It might not seem obvious, but taxation laws and cultural industries share a rather intimate (and sometimes confusing) relationship with each other. As tax laws and ordinances have the capacity to dictate exactly who gets which expenses exempted, they play a crucial role in determining audiences’ accessibility to art. Recently, audiences, DJs and venue owners in Cook County, Illinois have been forced to rethink their definitions of electronic/dance music as art, following a dispute regarding the levying of an amusement tax on venues hosting certain kinds of musical performances.
Why are the venues paying tax?
The trouble began when the municipality of Cook County decided to ask two local venues — Evil Olive and Beauty Bar — for payments of around $200,000 each as back taxes. The tax in question was the amusement tax levied under the county code, which states that venues holding less than 750 people are exempt from paying the 3% tax on the admission charge to a performance so long as the performances are “part of the fine arts, such as live theater, music, opera, drama, comedy, ballet, modern or traditional dance, and book or poetry readings”.
So where’s the bit about electronic music, rap or rock?
That’s just it; there is no mention of any contemporary musical genres, and the absence of an explicit mention is Cook County’s justification for charging tax arrears to Evil Olive and Beauty Bar, venues that primarily host performances by DJs. Besides the tax implications, the dispute’s hearing has led to another interesting revelation — Anita Richardson, the administrative law judge in charge of the court’s proceedings, has stated quite clearly that the music produced by DJs and rappers/emcees does not fall under the definition of fine arts, as it is meant to be understood in the county code. Although Richardson has also clarified that she is open to hearing more persuasive legal arguments, testimonies from musicologists and even live music from a DJ witness, her statements have been the cause of some annoyance and confusion among audiences and music professionals alike.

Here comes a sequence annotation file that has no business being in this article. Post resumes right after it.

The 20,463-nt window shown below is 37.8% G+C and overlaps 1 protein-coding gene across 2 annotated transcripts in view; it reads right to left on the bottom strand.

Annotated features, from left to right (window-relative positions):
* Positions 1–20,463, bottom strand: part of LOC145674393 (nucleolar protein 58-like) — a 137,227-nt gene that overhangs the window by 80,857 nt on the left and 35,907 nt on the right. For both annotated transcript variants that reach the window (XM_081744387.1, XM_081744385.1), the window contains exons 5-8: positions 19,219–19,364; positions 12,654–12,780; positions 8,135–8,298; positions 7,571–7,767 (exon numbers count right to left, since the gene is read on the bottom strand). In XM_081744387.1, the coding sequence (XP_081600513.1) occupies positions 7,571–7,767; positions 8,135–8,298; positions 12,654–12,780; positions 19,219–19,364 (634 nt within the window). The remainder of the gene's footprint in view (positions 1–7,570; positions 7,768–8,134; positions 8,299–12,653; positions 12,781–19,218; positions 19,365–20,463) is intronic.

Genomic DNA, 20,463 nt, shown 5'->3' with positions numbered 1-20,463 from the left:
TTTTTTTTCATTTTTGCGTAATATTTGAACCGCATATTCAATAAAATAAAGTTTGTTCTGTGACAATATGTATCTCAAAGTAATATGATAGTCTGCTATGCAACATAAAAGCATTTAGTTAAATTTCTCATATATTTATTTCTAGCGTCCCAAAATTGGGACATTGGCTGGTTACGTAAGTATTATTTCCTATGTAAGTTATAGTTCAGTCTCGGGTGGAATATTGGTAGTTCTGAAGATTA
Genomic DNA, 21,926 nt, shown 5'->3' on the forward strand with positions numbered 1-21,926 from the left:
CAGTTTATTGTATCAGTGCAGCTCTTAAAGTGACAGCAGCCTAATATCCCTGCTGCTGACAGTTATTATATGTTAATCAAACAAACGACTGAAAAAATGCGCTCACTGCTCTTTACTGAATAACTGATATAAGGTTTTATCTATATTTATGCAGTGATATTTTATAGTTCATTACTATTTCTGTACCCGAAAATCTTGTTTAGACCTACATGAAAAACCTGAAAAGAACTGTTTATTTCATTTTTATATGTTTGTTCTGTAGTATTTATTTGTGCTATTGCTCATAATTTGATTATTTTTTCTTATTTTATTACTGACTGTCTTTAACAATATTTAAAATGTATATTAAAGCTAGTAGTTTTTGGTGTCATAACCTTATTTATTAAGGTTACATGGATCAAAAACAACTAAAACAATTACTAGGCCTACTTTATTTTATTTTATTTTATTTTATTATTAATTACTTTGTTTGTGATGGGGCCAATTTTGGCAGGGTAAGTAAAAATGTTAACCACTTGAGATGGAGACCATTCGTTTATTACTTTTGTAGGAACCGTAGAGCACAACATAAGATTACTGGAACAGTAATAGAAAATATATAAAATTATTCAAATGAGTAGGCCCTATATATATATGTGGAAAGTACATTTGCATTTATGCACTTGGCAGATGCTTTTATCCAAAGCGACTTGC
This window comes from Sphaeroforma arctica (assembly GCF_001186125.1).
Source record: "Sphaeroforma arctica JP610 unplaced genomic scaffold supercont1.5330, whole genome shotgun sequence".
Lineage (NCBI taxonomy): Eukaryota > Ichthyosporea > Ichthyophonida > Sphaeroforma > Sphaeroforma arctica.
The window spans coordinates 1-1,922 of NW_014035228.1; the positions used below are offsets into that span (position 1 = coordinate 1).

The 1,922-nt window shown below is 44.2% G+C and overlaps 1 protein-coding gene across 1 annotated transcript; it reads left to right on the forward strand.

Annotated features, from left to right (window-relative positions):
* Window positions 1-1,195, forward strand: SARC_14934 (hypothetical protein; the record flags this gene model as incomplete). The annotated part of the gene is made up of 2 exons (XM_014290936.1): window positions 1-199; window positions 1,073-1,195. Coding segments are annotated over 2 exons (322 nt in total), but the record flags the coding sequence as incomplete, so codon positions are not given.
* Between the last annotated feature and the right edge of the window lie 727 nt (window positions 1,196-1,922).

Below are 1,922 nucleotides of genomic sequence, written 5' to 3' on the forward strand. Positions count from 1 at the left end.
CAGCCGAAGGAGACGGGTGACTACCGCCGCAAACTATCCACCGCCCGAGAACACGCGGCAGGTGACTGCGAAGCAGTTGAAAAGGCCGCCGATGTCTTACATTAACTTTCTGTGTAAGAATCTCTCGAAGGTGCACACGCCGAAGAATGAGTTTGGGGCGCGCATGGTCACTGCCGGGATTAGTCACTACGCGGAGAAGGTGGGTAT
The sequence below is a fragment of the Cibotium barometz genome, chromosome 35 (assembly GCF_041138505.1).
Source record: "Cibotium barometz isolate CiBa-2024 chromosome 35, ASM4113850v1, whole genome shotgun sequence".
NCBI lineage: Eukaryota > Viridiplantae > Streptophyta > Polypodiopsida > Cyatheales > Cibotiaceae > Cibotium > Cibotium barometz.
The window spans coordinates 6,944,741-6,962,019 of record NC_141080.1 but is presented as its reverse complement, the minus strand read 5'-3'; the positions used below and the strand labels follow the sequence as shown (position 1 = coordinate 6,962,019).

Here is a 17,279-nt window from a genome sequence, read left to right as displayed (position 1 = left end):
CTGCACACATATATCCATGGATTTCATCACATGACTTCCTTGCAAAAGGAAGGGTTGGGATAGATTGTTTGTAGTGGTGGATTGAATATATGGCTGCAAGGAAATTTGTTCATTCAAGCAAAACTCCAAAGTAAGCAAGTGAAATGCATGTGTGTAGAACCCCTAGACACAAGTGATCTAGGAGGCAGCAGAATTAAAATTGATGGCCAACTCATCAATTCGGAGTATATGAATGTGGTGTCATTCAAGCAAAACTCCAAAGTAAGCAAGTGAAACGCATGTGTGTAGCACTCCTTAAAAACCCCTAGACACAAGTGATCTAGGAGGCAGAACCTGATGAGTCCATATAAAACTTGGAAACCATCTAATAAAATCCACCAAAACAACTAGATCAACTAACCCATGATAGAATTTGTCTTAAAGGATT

Who gets to decide what is fine art?
Richardson’s statements have struck a dissonant chord with many people who feel no need to discriminate between forms of music, especially considering the code’s ambiguous and antiquated language. Chicago, the county seat, has had a famously rich heritage of birthing the careers of significant musicians across genres, and a tax that will undoubtedly burden small venues seems rather unfair and intrusive to many.
Cook County Commissioner John Fritchey has responded to the controversy stating that he does not believe the government ought to be deciding whether a musical genre is fine art or not, leaving the decision instead to the people. He has added that he will introduce changes to the tax law before the final October hearing of the case, hopefully taking care of the matter before it escalates any further.
Who cares about these definitions?
Although at first glance the whole issue may seem rather inconsequential to those of us who are not residents of Cook County, disputes like these are in fact hugely significant, as they speak of larger issues such as government interference and culture policing. If we intend to create platforms and infrastructure that encourage all art forms, we need to ensure that our governments do not encourage discriminatory policies that might, for instance, divert better funding to the preservation of classical art forms while leaving contemporary artists to fend for themselves; or in the alternative, constantly focus on current artistic forms while destining traditional art forms to obscurity. Furthering creative freedom while attempting to create disciplined structures around art and performance is not easy, and that’s why policy discussions on the arts ought to be open to all stakeholders in the cultural industries — officials, creative professionals, venue owners and audiences alike.